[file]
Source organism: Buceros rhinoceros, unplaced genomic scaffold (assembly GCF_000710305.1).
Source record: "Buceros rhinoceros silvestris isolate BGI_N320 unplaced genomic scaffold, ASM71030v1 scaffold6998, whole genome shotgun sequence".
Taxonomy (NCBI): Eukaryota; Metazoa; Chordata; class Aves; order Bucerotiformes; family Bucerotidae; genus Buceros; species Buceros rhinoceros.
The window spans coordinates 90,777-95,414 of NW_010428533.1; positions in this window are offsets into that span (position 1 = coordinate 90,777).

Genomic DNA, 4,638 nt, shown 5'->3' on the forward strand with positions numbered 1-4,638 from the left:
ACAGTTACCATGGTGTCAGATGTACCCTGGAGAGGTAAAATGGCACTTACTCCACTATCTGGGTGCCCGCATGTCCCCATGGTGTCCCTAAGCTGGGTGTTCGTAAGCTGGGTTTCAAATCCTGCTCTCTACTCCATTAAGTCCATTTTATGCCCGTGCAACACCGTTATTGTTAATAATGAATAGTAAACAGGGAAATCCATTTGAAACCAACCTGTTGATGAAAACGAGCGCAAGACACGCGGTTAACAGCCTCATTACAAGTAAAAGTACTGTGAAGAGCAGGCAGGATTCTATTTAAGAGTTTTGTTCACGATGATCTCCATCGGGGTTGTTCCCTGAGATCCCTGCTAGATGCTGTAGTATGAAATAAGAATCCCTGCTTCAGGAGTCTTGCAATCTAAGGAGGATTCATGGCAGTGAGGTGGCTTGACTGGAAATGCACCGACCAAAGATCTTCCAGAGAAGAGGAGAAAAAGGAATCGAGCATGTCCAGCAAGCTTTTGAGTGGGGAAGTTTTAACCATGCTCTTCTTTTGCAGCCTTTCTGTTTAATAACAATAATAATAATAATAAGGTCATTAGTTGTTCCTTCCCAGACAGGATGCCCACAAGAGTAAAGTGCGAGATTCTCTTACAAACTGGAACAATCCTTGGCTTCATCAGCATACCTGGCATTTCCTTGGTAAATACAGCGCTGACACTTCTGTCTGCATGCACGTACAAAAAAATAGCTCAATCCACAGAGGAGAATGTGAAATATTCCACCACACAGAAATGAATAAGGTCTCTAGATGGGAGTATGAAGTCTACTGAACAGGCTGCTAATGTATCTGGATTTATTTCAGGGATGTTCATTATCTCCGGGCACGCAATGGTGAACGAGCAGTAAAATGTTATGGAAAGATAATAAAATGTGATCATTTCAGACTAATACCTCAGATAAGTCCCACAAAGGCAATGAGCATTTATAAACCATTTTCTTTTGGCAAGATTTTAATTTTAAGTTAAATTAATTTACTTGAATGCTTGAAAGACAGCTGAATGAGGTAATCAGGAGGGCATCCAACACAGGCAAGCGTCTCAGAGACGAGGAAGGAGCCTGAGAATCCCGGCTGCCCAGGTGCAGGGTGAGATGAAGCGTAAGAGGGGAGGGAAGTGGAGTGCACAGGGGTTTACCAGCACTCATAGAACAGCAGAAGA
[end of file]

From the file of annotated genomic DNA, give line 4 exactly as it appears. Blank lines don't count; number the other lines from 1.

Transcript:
The window spans coordinates 90,777-95,414 of NW_010428533.1; positions in this window are offsets into that span (position 1 = coordinate 90,777).